As a photographer, I know that I can control the ‘depth of field’ of a photo by adjusting the size opening of the shutter (F-stop). In everyday terms, I can make the camera near-sighted, almost near-sighted or I can give the camera perfect vision where everything will be in focus. But even in the most perfectly focused photograph, detail will be lost when the grain of the film can’t keep up with the impression made by the light coming through the lens. If you get close enough to a photo, let’s say with a microscope, all you see are fuzzy strands of photographic paper.
In landscape design we can control how much of the garden is visible in one ‘take’. Do we lay out the beds so that the pattern and color can be taken in with one glance? Do we conceal elements of the garden behind a screen of lace-like foliage that puts the farther garden into fuzzy focus? Do we build walls or fences that entirely conceal parts of the garden creating an album-like effect, a page-turner?
These choices are the ways that you determine the speed at which your garden can be absorbed and appreciated.

Wednesday, March 9, 2011

I Digress

A two week visit to Italy will temporarily interrupt the previous writings so that I can share inspiration as it happens.

I have always  been awoken by gardens that aren't gardens, just way that people adorn their lives with flora.

In Ravello, Italy terrace gardens are the rule and every available space serves double purpose. A trellis that will shade in summer covers a walkway and also bears fruit.

Saturday, March 5, 2011

More on Metaphor

The arrangement of plants and objects in the landscape can be metaphoric. A metaphor: that is when something IS the representation of the intended meaning, such as “that tree is my grandfather”.  If that tree was “like” my grandfather, we’d have a simile; enough of English 101.
Deciding to use an object as a metaphor relieves the landscape designer of finding a literal representation. Literal representations, such as garden gnomes, fairies, angels, or Venus’, attach the viewer too securely to one meaning.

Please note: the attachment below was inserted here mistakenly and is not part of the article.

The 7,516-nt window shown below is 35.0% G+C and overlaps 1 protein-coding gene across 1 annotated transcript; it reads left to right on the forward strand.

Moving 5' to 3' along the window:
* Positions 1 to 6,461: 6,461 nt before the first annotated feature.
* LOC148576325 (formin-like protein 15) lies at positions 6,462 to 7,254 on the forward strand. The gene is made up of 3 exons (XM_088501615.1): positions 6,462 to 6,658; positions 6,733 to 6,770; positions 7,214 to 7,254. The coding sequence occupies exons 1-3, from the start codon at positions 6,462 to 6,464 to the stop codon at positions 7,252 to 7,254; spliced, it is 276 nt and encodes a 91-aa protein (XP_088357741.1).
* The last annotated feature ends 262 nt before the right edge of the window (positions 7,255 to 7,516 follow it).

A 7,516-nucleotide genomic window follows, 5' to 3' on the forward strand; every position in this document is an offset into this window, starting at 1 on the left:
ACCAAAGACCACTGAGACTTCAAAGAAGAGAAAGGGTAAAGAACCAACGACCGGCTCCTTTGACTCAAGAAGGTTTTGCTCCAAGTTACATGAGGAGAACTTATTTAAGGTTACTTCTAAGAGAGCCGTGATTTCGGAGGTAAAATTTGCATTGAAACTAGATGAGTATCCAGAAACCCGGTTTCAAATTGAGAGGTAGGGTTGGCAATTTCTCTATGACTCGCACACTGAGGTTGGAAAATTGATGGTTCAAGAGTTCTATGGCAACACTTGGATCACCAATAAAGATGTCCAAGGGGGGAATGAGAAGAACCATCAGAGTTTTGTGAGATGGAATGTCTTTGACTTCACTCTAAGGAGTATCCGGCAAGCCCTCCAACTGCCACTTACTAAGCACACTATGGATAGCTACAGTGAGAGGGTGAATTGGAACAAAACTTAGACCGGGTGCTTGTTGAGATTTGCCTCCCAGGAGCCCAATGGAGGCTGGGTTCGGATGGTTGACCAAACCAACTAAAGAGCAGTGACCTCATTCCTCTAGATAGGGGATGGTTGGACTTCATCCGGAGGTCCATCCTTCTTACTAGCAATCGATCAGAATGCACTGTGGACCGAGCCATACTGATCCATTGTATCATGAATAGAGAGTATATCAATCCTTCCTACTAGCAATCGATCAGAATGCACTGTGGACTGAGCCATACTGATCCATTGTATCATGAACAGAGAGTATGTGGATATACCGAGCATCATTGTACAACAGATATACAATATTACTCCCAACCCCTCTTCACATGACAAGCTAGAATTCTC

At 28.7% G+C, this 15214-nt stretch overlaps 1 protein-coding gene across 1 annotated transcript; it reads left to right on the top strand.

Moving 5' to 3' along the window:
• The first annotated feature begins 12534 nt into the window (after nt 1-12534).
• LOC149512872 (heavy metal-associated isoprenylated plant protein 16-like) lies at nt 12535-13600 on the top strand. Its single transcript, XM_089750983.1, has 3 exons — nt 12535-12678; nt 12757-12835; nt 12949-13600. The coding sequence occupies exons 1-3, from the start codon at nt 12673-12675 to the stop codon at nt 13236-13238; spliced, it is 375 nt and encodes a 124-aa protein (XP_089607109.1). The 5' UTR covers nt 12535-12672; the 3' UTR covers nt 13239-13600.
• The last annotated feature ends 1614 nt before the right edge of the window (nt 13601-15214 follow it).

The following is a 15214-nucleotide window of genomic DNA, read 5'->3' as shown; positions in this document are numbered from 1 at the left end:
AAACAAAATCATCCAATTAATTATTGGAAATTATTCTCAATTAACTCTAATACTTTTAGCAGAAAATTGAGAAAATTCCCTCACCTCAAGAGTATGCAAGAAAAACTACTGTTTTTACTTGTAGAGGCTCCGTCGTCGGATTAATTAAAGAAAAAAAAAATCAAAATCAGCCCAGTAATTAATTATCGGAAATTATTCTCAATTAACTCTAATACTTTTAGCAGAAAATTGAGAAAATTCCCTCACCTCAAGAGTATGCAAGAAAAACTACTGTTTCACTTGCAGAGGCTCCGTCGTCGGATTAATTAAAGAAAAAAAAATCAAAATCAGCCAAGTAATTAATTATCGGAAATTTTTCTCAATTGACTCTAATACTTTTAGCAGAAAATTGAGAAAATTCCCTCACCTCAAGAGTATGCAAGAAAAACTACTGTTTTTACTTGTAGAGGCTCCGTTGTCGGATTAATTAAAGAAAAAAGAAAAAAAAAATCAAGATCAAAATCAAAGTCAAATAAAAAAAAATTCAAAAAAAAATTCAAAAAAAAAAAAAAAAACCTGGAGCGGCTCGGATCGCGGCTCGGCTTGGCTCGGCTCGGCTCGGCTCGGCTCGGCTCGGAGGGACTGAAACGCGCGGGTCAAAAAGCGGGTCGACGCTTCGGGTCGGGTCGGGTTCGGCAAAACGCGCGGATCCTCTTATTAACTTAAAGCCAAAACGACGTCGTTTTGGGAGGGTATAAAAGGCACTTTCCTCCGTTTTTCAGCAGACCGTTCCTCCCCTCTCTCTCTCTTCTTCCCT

Rocks, shrubs, trees (dead or alive) that suggest mythic forms create a stronger and broader effect on the viewer.  A shadowed doorway into a dark woodland cannot avoid suggesting a journey into the subconscious.  This is clearly a different effect than the loud direct message sent by the entrance to the carnival fun-house.

Friday, March 4, 2011


The Symbolic Power of Objects
We instinctively know that when we see a single standing stone, it marks something (or so we believe).  Two posts create a gateway, three a family, four a room, five a counsel and many, well many are likely to be grouped in subgroups of one, two, three, and four.
If we contemplate the one stone, we sense authority and before long a paternal or maternal impression of the stone creeps into our heads.  The two stones or posts appear to be guarding an entrance and we approach knowing that we may have to ask permission to pass.  Three (let’s say of varying sizes) gets us identifying father, mother, and child.  And four, depending on their placement will present an organized entity whether they enclose a space or provoke you to ask (as you would a panel of judges, sages, or grandparents), “what do you want?”
We do not need to work hard to perceive the symbolic nature of objects; their meaning will jump out at us if we let it.

Wednesday, March 2, 2011

Cultivating Visual Instincts

We are born with certain visual instincts: The desire to have our backs protected, the awe that a limitless vista inspires.
Other visual instincts we must cultivate. This means that the seeds of that knowledge are part of us but that we don’t regularly pay attention to them.
Composition is one of those instincts. As we wander around the visual world certain compositions of objects catch our attention. We may stop for a moment or say, ‘how pretty’. Over time we may have done this ten thousand times. But, when we come to a situation for which we need to compose a pleasing arrangement, we get stuck.
If we cultivate those instincts, each time we come upon a beautiful composition, whether it is an arrangement of flowers, a landscape, or someone’s living room furniture, we might take some time to analyze why it works.
Truly, this will not diminish our enjoyment. We may even find that we are seeing pleasing compositions in unlikely places: peeling wallpaper, a dilapidated building, a pile of laundry.
This knowledge, brought to the usable surface will serve us when we design spaces in our landscape.